International Women’s Day 2016: Seeking Parity, Safety and Recognition

International Women’s Day 2016: Seeking Parity, Safety and Recognition

It should be a no-brainer, but it bears repeating nonetheless: As half the human population, women are essential to the planet’s survival.

This was the common message underlying the day’s theme, “Planet 50-50 by 2030: Step It Up for Gender Equality,” as outlined by the United Nations, which declared International Women’s Day in 1909. And that was echoed in statements from U.N. Secretary-General Ban Ki-moon, to the Native Women’s Association of Canada (NWAC), to President Barack Obama. Though neither Ki-moon nor Obama invoked indigenous women specifically, the conditions described in statements from each official fall disproportionately onto Native women’s shoulders.

In poor parts of the world today, women still risk death in the process of giving life,” said Ki-moon in a statement. “Maternal mortality is one of many preventable perils. All too often, female babies are subjected to genital mutilation. Girls are attacked on their way to school. Women’s bodies are used as battlefields in wars. Widows are shunned and impoverished. We can only address these problems by empowering women as agents of change.”

Without women, “economies would collapse, communities would fail, and families would fall apart,” Obama said in a statement. “And yet, in too many places around the world, women still struggle to rise out of their status as second-class citizens.”

“Indigenous women are the epitome of strength and resilience,” said NWAC President Dawn Lavell-Harvard. “Our women are leaders, life givers, caregivers, healers, decision-makers, and the very heartbeat and lifeblood of our communities. Without our women, there would be no community at all. Today and every day, I encourage both indigenous and non-indigenous peoples alike to give thanks to the women in their lives for all that they do for us.”

The Federation of Saskatchewan Indian Nations (FSIN) pointed out the ways that indigenous women in Canada have been denied parity by the Indian Act and other colonial practices.

“As the struggle for women’s rights was taking place in mainstream society and gains were being made, indigenous women were stripped of their roles as leaders and matriarchs in our homes through federal policy and the Indian Act,” said FSIN Vice Chief Heather Bear in a statement.

Under the Indian Act, First Nations women were denied voting rights in their own band elections until 1950, the FSIN explained. Full suffrage in Canadian elections was granted to First Nations women and men alike in 1960, but the Indian Act was used to strip women of their Native status. Boarding schools exacerbated that by further destroying family structures.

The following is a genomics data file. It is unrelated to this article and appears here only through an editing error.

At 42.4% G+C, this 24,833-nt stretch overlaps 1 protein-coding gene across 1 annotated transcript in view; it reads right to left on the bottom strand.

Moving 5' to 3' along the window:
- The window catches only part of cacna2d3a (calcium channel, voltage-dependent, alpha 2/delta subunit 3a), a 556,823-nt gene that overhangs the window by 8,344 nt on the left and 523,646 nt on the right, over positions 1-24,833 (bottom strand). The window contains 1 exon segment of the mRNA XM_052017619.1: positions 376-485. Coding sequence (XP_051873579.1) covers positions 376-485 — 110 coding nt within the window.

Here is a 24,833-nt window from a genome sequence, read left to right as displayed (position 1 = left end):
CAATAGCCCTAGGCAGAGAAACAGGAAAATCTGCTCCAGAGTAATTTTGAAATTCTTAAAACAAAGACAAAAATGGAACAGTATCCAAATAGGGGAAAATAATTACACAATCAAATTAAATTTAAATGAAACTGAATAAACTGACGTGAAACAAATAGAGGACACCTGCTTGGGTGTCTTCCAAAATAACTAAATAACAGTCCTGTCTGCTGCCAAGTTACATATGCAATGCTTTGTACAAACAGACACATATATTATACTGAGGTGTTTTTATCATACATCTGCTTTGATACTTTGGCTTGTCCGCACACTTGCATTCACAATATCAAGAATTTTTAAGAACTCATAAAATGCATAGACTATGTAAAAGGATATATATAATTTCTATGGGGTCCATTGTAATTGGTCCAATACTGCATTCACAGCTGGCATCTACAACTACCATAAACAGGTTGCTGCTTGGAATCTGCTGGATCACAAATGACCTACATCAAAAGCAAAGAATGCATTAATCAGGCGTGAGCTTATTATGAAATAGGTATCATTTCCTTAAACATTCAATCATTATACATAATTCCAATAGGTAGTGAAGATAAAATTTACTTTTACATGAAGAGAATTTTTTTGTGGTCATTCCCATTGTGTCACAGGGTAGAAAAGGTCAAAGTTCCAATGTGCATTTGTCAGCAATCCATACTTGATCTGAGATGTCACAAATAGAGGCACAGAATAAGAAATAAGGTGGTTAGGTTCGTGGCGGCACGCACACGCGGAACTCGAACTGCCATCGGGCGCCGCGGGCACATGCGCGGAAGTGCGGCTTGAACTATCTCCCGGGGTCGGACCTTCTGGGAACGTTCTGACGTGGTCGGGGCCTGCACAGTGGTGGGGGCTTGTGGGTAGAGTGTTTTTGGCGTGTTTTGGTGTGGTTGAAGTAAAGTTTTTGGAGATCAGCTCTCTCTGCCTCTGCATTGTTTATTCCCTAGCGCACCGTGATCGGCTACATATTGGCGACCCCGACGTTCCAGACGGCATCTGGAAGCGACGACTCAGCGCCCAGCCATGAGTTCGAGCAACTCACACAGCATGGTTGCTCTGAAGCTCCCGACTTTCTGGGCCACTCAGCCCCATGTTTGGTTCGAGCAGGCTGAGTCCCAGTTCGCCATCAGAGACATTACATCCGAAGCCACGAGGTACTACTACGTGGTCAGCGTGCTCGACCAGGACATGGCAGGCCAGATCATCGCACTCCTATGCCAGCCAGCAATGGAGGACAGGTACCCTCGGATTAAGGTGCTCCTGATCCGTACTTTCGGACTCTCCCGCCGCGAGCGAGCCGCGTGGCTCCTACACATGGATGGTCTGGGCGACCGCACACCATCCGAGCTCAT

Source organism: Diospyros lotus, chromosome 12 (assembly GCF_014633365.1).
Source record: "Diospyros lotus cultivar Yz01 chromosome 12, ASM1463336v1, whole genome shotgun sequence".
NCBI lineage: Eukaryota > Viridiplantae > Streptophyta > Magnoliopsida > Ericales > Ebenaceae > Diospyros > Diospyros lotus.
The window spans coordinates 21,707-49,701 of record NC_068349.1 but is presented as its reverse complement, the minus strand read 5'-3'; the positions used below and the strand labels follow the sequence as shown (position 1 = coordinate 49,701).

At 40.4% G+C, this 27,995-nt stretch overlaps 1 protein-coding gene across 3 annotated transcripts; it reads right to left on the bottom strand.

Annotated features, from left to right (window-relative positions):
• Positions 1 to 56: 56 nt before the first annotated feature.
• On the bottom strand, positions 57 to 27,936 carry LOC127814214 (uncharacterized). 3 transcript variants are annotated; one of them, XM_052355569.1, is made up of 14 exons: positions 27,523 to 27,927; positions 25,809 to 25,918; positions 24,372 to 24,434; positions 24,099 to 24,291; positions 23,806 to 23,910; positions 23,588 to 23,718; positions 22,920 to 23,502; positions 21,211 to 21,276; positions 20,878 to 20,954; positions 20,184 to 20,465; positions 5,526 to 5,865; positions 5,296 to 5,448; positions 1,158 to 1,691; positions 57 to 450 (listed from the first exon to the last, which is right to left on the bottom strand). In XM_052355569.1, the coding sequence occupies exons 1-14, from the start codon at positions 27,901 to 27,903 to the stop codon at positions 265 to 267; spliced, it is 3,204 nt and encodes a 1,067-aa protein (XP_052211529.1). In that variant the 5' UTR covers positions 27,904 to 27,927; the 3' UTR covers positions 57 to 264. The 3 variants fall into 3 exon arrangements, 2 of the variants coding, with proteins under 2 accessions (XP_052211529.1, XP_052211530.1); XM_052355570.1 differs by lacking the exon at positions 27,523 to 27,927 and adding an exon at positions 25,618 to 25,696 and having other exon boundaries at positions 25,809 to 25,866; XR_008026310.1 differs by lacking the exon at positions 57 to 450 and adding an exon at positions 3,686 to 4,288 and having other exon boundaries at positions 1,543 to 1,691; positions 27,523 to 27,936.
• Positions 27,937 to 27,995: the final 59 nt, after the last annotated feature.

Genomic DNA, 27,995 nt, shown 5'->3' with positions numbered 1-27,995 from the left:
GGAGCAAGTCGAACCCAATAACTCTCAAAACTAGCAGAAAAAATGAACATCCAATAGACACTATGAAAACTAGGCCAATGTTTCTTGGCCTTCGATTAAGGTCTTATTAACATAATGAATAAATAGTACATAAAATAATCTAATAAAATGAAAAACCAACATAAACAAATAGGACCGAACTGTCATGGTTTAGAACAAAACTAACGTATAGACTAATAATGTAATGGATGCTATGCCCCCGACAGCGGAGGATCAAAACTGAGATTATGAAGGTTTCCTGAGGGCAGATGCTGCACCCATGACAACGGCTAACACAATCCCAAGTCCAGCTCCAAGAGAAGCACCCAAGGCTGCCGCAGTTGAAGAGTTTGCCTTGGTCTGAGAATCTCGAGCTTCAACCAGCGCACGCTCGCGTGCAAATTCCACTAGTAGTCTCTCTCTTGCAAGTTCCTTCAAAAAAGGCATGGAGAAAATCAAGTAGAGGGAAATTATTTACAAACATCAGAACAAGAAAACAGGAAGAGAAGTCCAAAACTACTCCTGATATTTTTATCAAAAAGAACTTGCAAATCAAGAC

“The sanctity of the family unit was damaged so severely the effects are still being felt today in many families and communities,” the FSIN said. “Canadian laws and policies still exist that undermine Indigenous women’s fundamental human rights.”

“First Nations women have fallen victim to the Indian Act in so many ways and in so many spheres,” said Bear. “Historically indigenous women were honored for their insight, wisdom and leadership. We were keepers of the laws, traditions and cultures. Today in Canada, indigenous women are seven times more likely to be murdered than non-indigenous women, and the incarceration of indigenous women has increased by 112 percent over the past decade. International Women’s Day is a time to reflect on the root causes that have led us to where we are today in the hope that awareness will create understanding and understanding will create change in society.”

In the United States, groups advocating for Native women are drawing attention to similar issues of missing and murdered indigenous women below the 49th Parallel. They are pressuring the federal government to increase funding for linking communication between tribal, federal and state law enforcement, so as to investigate disappearances and crimes more thoroughly. This was brought out at a recent congressional briefing in Washington, D.C. that took stock of the implementation of the Violence Against Women Act (VAWA) of 2013.

“It is now clear that the law should be expanded to protect additional victims and tribes across the Nation should be provided with the proper resources to implement the law,” said Peter Yucupicio, Pascua Yaqui Chairman, in a statement from the National Indigenous Women’s Resource Center before the February 23 hearing. “Imagine if all tribes, including Alaskan Native communities had implemented VAWA 2013, thousands of additional victims would have been protected.”

The Assembly of First Nations and the Chiefs of Ontario were among the other indigenous organizations calling attention to Native women on this day, both to the continuing problems of violence against indigenous women, and the progress that has been made.

“As First Peoples, we believe that a community cannot be healthy if its women are not supported and loved—strong women lead to strong families, communities, and nations,” said Deputy Grand Chief Denise Stonefish of the Association of Iroquois and Allied Indians (AIAI) in a statement. “We have come a long way in terms of equality and respect over the years, in fact, Ontario now has 38 elected women chiefs serving. But there are still many hurdles to overcome.”

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